This was also their answer to something if I wanted to know what something was. So if I wanted to know what a kiwi bird was, I’d have to pull out the index of the huge Britannica or the Compton’s encyclopedia. The order was always the smaller one, then I’d announce I couldn’t find it or that it wasn’t very long at all. I hated actually looking anything. It was tedious, and I liked to skip ahead. If those smaller volumes didn’t have it, then I would have to go to the Index of the Britannica. Then go to the Micropedia section, look in there. When I didn’t find it in there, they would help me with the Macropedia. These volumes were huge and I still remember their weight on my small body and how heavy they were to lift. It was literally physically and mentally demanding in the wrong ways that I hated the process.

Occasionally, I would leaf through the index of cute dogs, horses and cats because Compton’s had and try to memorize the breeds. I found out the breeds of the dogs in the cartoons. For example, Lady and the Tramp, had a mutt, a English Terrier, Scottish Terrier and Bloodhound. I figured out that my Aunt’s Horse was a Thoroughbred. And then try to figure out the cats, and read all of the entry.

I spent so much time looking through those pictures and laboring through looking through the volumes, I was kind of sad to find that when I came back home my parents had given the volumes away. Though it was for the child, bitter memories of having to pull large volumes in her arms and then sort through them, scan through the passages, and so on, it still well… as like my parents would like to say, “Built character.”

These days I’ve already looked it up when they say, “Look it up.” And then they are forced to usually say, “I don’t know.” I’ve learned through this that there is a lot they don’t know, even if they are MIT graduates.

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Posted in Childhood, Parents


Explaining Swimming Cramps

23 Jan

I was staring at the sparkling pool at my Great Aunt’s and Great Uncle’s place. I’d just eaten and I’d had the foolishness of asking why I couldn’t go into the pool. The words besides pool, muscles, blood flow, heart, cramps and drowning washed over me. I always wondered if that meant that if I went into the water at all my leg would automatically cramp, because by his logic, it was furthest from my body and then I would drown, or if it really meant that if I went into the water and started swimming that my whole body would cramp like I have Tetanus into a small ball sink like a cannon and then like a cartoon I would come up with x’s in my eyes.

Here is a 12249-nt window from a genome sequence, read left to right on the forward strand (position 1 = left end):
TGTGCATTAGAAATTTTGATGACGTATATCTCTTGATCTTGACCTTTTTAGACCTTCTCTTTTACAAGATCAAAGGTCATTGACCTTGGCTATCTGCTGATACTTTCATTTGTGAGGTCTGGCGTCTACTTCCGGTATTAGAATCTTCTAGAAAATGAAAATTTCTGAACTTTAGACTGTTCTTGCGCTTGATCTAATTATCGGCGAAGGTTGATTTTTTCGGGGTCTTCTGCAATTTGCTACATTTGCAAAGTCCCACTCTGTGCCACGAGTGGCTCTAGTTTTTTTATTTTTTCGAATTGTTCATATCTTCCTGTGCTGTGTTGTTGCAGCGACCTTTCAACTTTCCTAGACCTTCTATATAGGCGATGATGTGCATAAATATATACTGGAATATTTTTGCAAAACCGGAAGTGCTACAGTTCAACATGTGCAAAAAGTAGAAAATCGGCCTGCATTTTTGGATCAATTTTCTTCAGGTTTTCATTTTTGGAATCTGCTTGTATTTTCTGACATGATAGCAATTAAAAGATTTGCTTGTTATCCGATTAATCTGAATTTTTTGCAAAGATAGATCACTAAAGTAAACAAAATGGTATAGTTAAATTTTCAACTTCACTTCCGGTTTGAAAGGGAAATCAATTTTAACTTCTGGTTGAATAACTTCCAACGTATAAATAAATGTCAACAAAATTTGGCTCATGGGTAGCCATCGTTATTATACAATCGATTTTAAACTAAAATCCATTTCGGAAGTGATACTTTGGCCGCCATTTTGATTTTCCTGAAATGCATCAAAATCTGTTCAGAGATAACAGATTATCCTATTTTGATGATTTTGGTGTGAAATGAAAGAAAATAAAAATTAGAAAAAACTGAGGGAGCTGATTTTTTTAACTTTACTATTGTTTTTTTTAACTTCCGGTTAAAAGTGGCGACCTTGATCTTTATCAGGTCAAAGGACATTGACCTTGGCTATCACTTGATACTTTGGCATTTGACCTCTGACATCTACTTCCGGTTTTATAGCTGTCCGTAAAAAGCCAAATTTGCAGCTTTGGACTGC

My cousins were doing other things. I patiently waited. I was thinking the last words, eying the clock and the pool, keeping track like I always did. His talk was about 5 to ten minutes– I don’t remember which. When he finished, I knew the time and said, “Can I go swimming now?”

He looked and said, “Yes.”

My parents did this with almost every scientific and engineering question I asked, no matter how old I was.

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Posted in Childhood, Parents


It Will Build Character

23 Jan

My parents were fond of the words, “It will build character.” But I now know that those words mean one thing and one thing only–you will be miserable through the process and most likely get nothing out of it in the long run besides to entertain other people.

They said this when I needed to brush my teeth, when I should wash my face, when they wanted me to get a job. They said this and I knew what they really meant was, “You will be miserable and you will get nothing out of it.” I never really got anything out of things that were supposed to build character. If anything, I just got more cynical about life.

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Posted in Childhood, Parents